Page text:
The Road to Hana is a journey through the physical beauty of life -- a tour de force, magical place dreamed up by some God-like artisan. In addition to the enjoyment of the ride, there is the added promise that you will find fulfillment when you finally make your way to the mysterious town the road is named after. You imagine a village of artists, poets, and seekers of the New; an ideal world, of happy, contented individuals, expressing themselves through their strange or beautiful art, or musing on the nature of life in the cosmos.
However, when you finally arrive at the town of Hana after a grueling two to three hour drive, you look around and notice that there is hardly anything to be found. There are a few buildings, a few shops -- even a few places to lodge. Sure, the hillsides are dotted with spectacular homes tucked away in coastal forests overlooking the coast, but what you find in Hana is a little underwhelming, despite its marvelous natural setting. How odd, I thought at the time, that after this thrilling but arduous journey so little was to be found.
And yet, there was no point in dwelling on my misgivings, since there was still much to see. In particular, I was eager to continue on beyond Hana, and traverse the eastern side of the island below the great Haleakala volcano. My goal was to work my way all the way around the eastern side to the southern town of Kihei where I was lodging. Though I began somewhat eagerly and excitedly, after driving only 10 miles beyond Hana, I came to a sign that indicated that that the road ahead was closed. Undeterred by a marker, which I rationalized as being out of date, I forged onward. After all, I was certainly not ready to head back and navigate 50 hairpin turns, impossibly difficult one-way roads, potholes filled with rainwater, and gawking, camera-toting tourists looking for beautiful shots of waterfalls. And so I plowed ahead, seeking my next adventure.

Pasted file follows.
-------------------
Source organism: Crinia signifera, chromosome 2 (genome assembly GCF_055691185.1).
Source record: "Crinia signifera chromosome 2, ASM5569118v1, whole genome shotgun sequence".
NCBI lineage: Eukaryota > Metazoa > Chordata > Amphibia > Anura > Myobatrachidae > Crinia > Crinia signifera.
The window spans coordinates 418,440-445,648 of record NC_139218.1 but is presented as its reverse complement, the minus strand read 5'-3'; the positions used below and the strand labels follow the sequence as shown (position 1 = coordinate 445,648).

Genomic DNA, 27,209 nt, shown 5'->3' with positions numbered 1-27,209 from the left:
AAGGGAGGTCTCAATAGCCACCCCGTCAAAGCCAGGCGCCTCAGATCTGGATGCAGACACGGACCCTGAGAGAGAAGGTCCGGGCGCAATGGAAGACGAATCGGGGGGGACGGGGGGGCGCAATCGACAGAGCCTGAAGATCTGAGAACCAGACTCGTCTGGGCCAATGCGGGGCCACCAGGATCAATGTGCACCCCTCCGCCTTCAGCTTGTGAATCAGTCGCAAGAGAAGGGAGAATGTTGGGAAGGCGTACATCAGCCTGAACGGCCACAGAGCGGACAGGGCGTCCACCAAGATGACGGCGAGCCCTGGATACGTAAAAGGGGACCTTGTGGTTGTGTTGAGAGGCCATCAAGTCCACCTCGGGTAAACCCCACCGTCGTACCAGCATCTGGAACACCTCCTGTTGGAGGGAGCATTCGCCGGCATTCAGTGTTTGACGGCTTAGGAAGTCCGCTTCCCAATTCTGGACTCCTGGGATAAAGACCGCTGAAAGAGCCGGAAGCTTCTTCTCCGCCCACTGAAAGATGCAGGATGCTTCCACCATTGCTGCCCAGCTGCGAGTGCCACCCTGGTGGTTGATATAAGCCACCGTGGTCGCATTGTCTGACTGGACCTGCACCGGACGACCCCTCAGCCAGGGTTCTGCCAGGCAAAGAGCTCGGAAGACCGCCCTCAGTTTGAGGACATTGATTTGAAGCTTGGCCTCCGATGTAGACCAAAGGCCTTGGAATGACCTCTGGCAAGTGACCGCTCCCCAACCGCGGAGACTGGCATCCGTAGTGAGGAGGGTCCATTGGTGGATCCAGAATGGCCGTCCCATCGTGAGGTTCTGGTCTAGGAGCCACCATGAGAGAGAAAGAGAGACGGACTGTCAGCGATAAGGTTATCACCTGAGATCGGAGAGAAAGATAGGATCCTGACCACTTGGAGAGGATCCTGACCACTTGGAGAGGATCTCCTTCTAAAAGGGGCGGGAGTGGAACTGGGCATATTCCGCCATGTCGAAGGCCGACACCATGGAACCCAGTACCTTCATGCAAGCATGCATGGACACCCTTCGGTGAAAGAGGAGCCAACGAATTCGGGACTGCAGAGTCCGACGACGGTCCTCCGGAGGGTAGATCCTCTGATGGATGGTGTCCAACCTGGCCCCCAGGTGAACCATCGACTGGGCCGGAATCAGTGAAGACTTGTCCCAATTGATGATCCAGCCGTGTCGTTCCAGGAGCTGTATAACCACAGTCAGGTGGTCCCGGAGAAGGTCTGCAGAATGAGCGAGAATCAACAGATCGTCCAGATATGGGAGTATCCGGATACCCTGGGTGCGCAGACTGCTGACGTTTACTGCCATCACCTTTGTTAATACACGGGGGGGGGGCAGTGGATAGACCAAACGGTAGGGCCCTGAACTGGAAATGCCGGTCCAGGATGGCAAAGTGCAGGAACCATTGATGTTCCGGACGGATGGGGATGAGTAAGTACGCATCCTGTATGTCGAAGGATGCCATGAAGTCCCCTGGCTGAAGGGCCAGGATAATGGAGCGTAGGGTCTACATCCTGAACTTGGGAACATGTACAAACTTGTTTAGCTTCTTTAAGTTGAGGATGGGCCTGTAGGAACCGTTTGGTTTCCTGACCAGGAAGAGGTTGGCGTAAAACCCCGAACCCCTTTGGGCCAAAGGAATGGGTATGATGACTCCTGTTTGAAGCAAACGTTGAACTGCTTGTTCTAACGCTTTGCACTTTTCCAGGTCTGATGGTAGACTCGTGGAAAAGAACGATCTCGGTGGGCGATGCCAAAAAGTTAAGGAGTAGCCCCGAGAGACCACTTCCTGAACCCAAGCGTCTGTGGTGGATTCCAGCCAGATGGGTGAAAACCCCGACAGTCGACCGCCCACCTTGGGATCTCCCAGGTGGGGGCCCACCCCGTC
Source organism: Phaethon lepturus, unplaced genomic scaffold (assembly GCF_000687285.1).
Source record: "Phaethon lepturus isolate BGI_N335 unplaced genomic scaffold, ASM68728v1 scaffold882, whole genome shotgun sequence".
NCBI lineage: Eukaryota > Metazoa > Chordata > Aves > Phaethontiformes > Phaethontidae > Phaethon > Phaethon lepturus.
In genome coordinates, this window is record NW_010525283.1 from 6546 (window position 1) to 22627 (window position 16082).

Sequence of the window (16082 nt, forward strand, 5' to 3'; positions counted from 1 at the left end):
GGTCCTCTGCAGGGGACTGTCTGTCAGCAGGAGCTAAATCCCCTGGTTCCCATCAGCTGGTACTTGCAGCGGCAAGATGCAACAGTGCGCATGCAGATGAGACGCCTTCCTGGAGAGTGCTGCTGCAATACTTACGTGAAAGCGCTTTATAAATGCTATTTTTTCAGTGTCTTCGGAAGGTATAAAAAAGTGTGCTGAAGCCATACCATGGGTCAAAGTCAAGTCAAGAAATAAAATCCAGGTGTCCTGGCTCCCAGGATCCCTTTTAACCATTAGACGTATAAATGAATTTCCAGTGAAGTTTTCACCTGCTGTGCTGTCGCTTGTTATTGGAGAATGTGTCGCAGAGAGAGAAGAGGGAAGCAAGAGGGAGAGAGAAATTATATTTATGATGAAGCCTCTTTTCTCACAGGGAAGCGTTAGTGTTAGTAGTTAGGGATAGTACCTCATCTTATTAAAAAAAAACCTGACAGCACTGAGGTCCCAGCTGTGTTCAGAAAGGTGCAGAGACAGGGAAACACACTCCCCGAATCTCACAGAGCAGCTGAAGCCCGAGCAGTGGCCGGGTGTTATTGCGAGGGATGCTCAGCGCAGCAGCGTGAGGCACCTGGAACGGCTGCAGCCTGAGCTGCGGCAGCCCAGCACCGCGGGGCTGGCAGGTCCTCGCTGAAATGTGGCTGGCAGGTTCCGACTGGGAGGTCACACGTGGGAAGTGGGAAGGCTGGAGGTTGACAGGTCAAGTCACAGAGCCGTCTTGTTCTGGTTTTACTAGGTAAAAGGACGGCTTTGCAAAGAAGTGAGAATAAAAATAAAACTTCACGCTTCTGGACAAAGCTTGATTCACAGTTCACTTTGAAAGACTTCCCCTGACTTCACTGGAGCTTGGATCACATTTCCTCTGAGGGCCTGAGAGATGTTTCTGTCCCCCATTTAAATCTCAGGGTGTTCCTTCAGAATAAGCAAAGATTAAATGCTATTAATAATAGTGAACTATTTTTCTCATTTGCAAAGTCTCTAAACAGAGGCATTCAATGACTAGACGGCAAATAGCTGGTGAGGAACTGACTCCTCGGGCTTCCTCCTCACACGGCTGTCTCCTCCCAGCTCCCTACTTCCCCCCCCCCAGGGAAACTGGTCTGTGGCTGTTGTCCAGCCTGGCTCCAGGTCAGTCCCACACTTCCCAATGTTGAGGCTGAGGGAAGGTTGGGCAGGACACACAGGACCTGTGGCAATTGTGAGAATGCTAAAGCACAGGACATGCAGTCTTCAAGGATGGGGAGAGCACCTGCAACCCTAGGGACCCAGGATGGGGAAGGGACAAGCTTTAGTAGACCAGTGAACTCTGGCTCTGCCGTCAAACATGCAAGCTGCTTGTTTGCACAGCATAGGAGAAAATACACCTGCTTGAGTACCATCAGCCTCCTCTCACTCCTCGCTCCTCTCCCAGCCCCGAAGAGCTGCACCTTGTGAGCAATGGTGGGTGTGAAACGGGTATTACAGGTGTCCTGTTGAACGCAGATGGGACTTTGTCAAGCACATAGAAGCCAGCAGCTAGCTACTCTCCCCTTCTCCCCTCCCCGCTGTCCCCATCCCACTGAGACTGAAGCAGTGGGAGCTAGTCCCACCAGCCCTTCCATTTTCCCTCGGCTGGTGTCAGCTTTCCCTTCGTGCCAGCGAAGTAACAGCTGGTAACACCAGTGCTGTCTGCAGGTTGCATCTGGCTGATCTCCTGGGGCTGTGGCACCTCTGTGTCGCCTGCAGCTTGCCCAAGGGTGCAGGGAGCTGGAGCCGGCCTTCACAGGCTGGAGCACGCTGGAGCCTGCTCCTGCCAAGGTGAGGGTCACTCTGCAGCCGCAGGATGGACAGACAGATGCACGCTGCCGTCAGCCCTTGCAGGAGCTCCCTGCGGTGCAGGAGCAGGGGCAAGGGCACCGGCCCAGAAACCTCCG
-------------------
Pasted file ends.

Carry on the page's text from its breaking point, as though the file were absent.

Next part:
Unfortunately, after several more miles, I came upon yet another sign that indicated the same thing: that the road ahead was blocked for reconstruction purposes. Pursing my lips, and letting out a sigh, I now realized that my vision of driving around the deserted part of the island below the Great Volcano for 20 miles on a dirt road crossing virgin, untrammeled, hardly-navigated and inhabited spectacular scenery would have to wait for another day.